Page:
Back then, it would have been really easy to say, “I hate my life.” But given how rich my parents were, it would have been not just ungrateful but obnoxious. And I was obnoxious enough as it was. When my parents were alive, I was the cliché of the little rich kid: bratty, imperious, just plain nasty, but also lonely and emotionally needy. I was and still am pretty sure I was the result of a drunken accident. Not wanted. An inconvenience. My parents were terrible at being parents. I had nannies, tutors, and companions until they shipped me off to school. And once that happened, I’d only see my parents when they flew me to wherever they were having fun, having flings, drinking much too much. Daddy was really smart, made piles of money in real estate and in finance. Mommy was an ornament. If they weren’t killed in that car crash, they surely would have divorced. I grew up with almost no one I could feel close. I had no sense of direction. When I got to the very prestigious boarding school they dumped me in, I was disobedient, disruptive in class, and nasty, convinced the school was a dumping ground for unwanted children or a prison. I was not popular. But after a while, things got better. what saved me from being a total slug was the brains I inherited from Daddy. Despite myself, I began reading everything I got my hands on, loved math, wrote poetry, and found myself in one advanced class after another. I graduated high school at 16 and went on to what can only be described as an exceptional college career. I graduated magna cum laude and was supposed to started on an advanced degree. But right after I graduated college – the very next week, in fact – Mommy and Daddy had their car accident. And things got very weird very fast. I needed to grow up fast. Daddy had named me not only as his sole heir but also head of all the businesses he owned, companies I knew nothing about. Most of the people involved in those companies – almost all overbearing men with loud voices – were lying bastards out to steal what they could from me. To them, I was this dumb, naïve kid, a nuisance who stood in the way of their getting whatever they wanted. In a few cases, “whatever they wanted” was me in bed with them. Some seemed fatherly, supportive, and helpful. They were the worst. My graduate school plans went out the window. And my personal life, what little there was of it, went to hell. No big deal. Men found me attractive enough; both my parent had been very good looking. But most of the boys I was in school with saw me as standoffish, stuck-up, and intimidating. I had better grades than any of them. And I pushed buttons too. Like it wasn’t smart of me to think I could attract boys by driving around in a Mercedes sports car. And I was a smarty pants who was a pretty good tennis player. So, I tended to end up with jerks conceited enough to think they were hot stuff. Some were pretty good looking and amusing but that was it. I dated one or another of them from time to time. Nothing serious. And that all stopped when I had to get my head around the situation my father left me in and make sure everything was as it should be. It all took longer than I ever expected. I had to learn stuff quickly and I did. But the business world wasn’t for me. Too many misogynists. Too much dumb stuff. I did not like being so tough. And I had to be a tough SOB from time to time. I turned everything into investments so I could do what I really wanted. And suddenly, there I was. I went back to school, got a Ph.D., got a job in a research company, met a guy at a conference and married him and started my own foundation. There’s a kid coming and I’m hoping we’ll be a better parent than the ones I had. Of course, it never hurts to have roughly one hundred million in the bank.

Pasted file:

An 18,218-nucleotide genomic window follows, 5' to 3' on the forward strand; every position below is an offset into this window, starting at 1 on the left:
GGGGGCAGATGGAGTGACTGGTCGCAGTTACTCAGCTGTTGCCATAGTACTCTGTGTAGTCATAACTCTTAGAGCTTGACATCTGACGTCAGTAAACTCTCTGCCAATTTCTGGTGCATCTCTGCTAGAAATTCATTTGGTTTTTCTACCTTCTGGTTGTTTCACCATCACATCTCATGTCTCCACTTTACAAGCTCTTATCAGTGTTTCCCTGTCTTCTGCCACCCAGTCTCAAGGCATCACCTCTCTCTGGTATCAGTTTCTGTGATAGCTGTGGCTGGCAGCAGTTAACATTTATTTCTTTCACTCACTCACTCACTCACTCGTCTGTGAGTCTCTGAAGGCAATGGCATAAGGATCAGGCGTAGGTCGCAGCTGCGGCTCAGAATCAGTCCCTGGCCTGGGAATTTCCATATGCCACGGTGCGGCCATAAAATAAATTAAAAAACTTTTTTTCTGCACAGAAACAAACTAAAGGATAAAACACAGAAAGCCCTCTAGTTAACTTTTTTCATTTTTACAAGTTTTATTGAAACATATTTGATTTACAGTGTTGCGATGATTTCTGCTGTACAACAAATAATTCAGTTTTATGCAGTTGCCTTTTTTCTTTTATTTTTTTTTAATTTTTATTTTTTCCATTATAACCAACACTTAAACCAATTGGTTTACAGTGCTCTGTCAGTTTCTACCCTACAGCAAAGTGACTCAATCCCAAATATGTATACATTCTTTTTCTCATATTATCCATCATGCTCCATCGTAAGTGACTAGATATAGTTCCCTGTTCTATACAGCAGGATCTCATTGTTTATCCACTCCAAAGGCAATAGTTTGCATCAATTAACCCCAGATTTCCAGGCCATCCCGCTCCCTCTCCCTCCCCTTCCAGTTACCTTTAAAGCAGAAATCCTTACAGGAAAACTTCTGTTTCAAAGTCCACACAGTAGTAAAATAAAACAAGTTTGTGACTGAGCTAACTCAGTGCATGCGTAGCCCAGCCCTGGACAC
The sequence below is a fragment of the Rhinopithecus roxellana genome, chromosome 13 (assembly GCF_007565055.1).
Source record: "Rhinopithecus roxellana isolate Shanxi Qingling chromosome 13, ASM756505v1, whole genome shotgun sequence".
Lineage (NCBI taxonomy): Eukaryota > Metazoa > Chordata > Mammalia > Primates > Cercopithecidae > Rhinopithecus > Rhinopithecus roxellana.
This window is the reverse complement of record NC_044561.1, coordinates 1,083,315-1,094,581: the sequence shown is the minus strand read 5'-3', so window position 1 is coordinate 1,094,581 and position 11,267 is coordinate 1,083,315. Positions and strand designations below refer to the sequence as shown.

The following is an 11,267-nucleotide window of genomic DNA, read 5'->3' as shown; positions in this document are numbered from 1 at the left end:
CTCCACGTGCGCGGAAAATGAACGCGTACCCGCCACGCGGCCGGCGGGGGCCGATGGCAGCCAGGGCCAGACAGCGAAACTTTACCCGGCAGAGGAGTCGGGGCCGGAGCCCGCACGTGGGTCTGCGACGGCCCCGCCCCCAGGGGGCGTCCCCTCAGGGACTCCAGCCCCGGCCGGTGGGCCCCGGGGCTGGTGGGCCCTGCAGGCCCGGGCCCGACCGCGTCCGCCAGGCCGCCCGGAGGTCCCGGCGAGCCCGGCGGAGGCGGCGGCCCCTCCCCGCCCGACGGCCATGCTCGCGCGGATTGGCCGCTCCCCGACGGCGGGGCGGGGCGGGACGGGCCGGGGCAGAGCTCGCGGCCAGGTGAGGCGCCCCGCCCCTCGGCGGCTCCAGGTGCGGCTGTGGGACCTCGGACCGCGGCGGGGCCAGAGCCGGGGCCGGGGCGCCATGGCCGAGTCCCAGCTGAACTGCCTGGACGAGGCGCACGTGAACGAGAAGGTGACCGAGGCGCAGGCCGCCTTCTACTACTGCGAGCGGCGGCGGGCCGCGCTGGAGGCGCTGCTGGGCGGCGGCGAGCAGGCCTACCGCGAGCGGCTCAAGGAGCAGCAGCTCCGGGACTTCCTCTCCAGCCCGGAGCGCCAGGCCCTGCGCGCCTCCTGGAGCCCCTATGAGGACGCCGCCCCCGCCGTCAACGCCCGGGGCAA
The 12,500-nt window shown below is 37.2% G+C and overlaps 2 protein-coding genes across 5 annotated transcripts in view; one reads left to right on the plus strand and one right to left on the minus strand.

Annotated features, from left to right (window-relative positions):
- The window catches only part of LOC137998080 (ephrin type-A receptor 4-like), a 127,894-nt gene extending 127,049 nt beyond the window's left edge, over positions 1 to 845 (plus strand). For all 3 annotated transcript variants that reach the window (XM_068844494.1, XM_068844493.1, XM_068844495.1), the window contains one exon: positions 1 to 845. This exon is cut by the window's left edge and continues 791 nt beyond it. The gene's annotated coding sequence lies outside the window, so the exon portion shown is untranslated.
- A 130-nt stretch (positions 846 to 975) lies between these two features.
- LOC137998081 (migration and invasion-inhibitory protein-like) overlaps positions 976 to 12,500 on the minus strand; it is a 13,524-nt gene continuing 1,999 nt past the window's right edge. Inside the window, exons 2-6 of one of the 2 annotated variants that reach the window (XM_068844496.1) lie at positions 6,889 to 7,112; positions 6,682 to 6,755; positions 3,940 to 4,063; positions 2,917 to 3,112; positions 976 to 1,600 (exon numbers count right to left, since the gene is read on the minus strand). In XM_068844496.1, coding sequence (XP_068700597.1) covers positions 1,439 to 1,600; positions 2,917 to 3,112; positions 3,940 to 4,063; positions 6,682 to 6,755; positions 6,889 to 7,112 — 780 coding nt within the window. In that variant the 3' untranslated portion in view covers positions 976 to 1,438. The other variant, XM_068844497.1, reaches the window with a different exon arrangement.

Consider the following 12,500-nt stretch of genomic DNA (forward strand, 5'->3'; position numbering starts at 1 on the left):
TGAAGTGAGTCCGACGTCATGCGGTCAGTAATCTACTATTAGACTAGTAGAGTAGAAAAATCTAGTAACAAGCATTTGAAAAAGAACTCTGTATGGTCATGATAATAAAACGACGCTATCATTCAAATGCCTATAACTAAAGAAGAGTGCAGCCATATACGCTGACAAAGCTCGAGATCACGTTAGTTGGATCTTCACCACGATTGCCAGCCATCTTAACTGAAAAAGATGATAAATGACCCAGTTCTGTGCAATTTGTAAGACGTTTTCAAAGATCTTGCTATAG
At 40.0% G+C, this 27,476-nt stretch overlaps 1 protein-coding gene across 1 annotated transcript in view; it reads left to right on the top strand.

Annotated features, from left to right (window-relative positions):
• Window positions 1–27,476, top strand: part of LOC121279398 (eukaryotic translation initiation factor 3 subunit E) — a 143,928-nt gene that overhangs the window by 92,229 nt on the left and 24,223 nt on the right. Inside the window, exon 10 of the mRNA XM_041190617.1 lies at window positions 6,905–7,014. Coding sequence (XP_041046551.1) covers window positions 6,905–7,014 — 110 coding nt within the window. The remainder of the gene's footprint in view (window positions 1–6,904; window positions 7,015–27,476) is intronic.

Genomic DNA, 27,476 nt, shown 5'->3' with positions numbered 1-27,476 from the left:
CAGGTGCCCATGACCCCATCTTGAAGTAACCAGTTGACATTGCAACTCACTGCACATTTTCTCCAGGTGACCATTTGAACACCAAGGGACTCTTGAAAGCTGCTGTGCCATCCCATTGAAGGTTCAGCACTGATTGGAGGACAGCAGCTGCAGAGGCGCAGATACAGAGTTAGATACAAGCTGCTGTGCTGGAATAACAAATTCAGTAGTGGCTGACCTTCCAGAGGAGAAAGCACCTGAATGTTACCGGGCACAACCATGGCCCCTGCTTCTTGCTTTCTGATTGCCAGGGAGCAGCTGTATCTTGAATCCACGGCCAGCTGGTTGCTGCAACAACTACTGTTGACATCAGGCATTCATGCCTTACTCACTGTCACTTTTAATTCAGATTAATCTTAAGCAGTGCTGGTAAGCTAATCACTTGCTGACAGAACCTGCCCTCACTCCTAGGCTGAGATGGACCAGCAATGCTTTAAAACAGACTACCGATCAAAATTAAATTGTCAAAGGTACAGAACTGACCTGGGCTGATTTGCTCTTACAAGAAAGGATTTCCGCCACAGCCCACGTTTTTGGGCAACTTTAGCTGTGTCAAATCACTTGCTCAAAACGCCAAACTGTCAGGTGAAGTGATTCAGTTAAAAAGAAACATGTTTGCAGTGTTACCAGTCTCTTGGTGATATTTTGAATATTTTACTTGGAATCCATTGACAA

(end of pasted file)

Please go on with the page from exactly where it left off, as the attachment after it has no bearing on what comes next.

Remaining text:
“This has got to be one of the worst jobs in the world.” That’s what Roger, Herman’s cousin concluded after Herman described what he did for a living. “It’s just a lot of crazy people and spending time and effort trying to do stuff that ain’t never going to happen.” To which Herman kind of smiled with half-closed eyes and whispered, “Yup.” Herman reacted that way to a lot of things. It was easier that way. Herman is a big guy, one of those people who doesn’t say much and who seem to be somewhere else a lot of the time. Anyway, that conversation was five years ago. Herman hasn’t seen Roger since because their talk happened about a week before it all went off the rails. Back then, Herman was Director of a 50-person regional planning department for a large midwestern state. His department dealt with issues like the location of a new shopping center, the impact of diverting a small creek on a wetland area. Or evaluating the effect of a new public works project on traffic flow. He got the job through political connections. And it suited him. He never got rattled when people got all hot and bothered, screaming and yelling, threatening law suits, or worse during planning meetings or public hearings. And within his department, he was a respected leader. Things could get stressful but the job was secure enough and if it didn’t pay all that well, there were a lot of benefits. He had a nice home, a wife, and two kids. In his community, he was somebody. But the thing about Herman is that while he might seem to be somewhere else when you talk with him, he really is in a way. That’s because, deep down, he sees himself as a complete fraud, his whole career built on good luck and deception. Others in his department had advanced degrees in economics, design, sociology and urban planning. There’s even a Ph.D. in anthropology. They deserved to be there. A Physical Education major in college, Herman never took a course in regional planning or anything related to it. He didn’t graduate either. Flunked out. Herman got his job through his childhood friendship with his state’s governor and on his ability to get on with people. His previous jobs were in sales. As he saw it, he was nothing but a faker and glad-hander. A pretender. And he went through every day fully expecting to be exposed and chased out of the building. So, when some irregularities in his expense accounts and a few ill-considered acceptances of gifts – including a paid vacation for his family – came to light, he figured his best bet was to resign before he became an embarrassment. Which he did. And which led him into a deep depression. He couldn’t see his way forward. He couldn’t see himself going back to selling stuff. And he expected that his career in regional planning was over. He was terrified. Even suicidal. But a few weeks after he resigned, he got a phone call. It was from a large, highly respected architectural and urban planning consulting firm. They needed a front man, someone who knew how to attract and manage clients. They had their eye on him for years. They knew all about him and his background. It took a big chunk of his adult life, but, right then and there, Herman was beginning to understand that if he were a fraud, at least he was good at it.